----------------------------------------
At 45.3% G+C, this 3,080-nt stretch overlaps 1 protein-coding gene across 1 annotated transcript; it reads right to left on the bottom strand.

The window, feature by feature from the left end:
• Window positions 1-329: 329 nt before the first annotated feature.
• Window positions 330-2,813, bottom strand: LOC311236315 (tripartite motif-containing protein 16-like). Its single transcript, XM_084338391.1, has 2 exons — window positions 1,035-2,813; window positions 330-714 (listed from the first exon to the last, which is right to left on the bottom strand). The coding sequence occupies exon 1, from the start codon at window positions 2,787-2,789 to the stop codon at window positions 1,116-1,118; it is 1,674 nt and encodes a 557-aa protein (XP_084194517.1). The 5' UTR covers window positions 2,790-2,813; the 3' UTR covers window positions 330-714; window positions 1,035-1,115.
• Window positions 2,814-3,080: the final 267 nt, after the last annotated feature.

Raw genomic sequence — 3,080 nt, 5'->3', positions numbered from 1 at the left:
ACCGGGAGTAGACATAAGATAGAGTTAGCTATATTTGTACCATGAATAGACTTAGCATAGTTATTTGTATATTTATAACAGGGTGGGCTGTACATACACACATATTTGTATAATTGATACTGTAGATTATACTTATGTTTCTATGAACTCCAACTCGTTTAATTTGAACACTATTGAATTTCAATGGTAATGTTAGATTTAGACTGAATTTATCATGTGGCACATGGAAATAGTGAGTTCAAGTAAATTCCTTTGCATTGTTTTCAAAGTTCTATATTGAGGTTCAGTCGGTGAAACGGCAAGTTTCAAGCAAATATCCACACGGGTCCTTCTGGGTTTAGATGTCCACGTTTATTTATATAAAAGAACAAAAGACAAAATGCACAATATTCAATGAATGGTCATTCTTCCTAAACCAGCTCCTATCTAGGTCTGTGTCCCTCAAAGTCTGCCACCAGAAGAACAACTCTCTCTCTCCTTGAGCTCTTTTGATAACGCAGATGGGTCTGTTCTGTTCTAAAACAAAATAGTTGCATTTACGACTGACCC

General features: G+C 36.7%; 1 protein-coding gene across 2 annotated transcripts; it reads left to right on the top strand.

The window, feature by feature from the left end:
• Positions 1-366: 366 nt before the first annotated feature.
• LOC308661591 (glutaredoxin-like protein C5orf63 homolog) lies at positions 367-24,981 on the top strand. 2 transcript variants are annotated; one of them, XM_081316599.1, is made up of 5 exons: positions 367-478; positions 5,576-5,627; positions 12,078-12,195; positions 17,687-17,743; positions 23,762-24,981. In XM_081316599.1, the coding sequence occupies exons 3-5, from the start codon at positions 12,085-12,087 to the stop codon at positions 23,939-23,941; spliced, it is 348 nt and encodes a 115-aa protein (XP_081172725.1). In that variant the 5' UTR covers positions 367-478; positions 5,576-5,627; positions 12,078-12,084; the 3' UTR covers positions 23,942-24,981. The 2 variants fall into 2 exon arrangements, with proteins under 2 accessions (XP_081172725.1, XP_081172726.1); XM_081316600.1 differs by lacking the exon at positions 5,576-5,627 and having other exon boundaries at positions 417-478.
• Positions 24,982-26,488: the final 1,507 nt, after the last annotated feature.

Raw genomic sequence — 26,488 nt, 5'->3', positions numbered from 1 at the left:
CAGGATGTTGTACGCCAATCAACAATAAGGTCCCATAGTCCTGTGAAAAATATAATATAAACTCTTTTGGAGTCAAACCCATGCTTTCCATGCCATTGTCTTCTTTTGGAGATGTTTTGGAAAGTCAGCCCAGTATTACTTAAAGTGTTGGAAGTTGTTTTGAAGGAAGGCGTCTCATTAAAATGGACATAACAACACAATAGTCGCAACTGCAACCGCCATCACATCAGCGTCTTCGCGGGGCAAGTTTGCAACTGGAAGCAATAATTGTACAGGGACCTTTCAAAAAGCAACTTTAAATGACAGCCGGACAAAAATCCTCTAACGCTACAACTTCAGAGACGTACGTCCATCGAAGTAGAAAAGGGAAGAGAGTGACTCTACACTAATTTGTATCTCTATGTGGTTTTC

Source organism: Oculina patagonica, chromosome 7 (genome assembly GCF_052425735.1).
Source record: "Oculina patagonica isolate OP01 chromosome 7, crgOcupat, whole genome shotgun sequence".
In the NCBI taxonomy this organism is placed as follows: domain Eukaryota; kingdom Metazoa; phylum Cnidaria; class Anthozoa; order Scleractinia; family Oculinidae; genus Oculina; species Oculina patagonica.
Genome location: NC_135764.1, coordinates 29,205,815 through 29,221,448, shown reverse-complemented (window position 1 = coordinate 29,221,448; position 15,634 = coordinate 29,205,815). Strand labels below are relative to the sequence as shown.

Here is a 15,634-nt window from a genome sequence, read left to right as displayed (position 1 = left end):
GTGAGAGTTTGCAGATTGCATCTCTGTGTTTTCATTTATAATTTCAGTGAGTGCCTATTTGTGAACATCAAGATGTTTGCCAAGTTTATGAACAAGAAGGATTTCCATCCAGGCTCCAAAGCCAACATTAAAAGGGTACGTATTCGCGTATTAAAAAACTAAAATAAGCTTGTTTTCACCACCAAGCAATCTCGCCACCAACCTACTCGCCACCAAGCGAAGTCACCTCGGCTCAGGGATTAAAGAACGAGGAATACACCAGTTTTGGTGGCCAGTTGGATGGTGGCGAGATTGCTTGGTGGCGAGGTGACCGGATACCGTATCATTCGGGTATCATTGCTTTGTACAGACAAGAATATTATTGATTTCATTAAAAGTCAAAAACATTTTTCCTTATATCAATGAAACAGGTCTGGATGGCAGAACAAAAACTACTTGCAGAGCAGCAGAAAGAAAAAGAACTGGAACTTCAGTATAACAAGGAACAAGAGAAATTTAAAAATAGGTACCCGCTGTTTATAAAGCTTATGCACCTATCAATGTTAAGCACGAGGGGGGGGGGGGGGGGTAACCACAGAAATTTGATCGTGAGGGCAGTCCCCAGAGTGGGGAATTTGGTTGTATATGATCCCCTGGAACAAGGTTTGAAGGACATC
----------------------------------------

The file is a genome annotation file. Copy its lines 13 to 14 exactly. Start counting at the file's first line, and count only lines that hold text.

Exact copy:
Raw genomic sequence — 26,488 nt, 5'->3', positions numbered from 1 at the left:
CAGGATGTTGTACGCCAATCAACAATAAGGTCCCATAGTCCTGTGAAAAATATAATATAAACTCTTTTGGAGTCAAACCCATGCTTTCCATGCCATTGTCTTCTTTTGGAGATGTTTTGGAAAGTCAGCCCAGTATTACTTAAAGTGTTGGAAGTTGTTTTGAAGGAAGGCGTCTCATTAAAATGGACATAACAACACAATAGTCGCAACTGCAACCGCCATCACATCAGCGTCTTCGCGGGGCAAGTTTGCAACTGGAAGCAATAATTGTACAGGGACCTTTCAAAAAGCAACTTTAAATGACAGCCGGACAAAAATCCTCTAACGCTACAACTTCAGAGACGTACGTCCATCGAAGTAGAAAAGGGAAGAGAGTGACTCTACACTAATTTGTATCTCTATGTGGTTTTC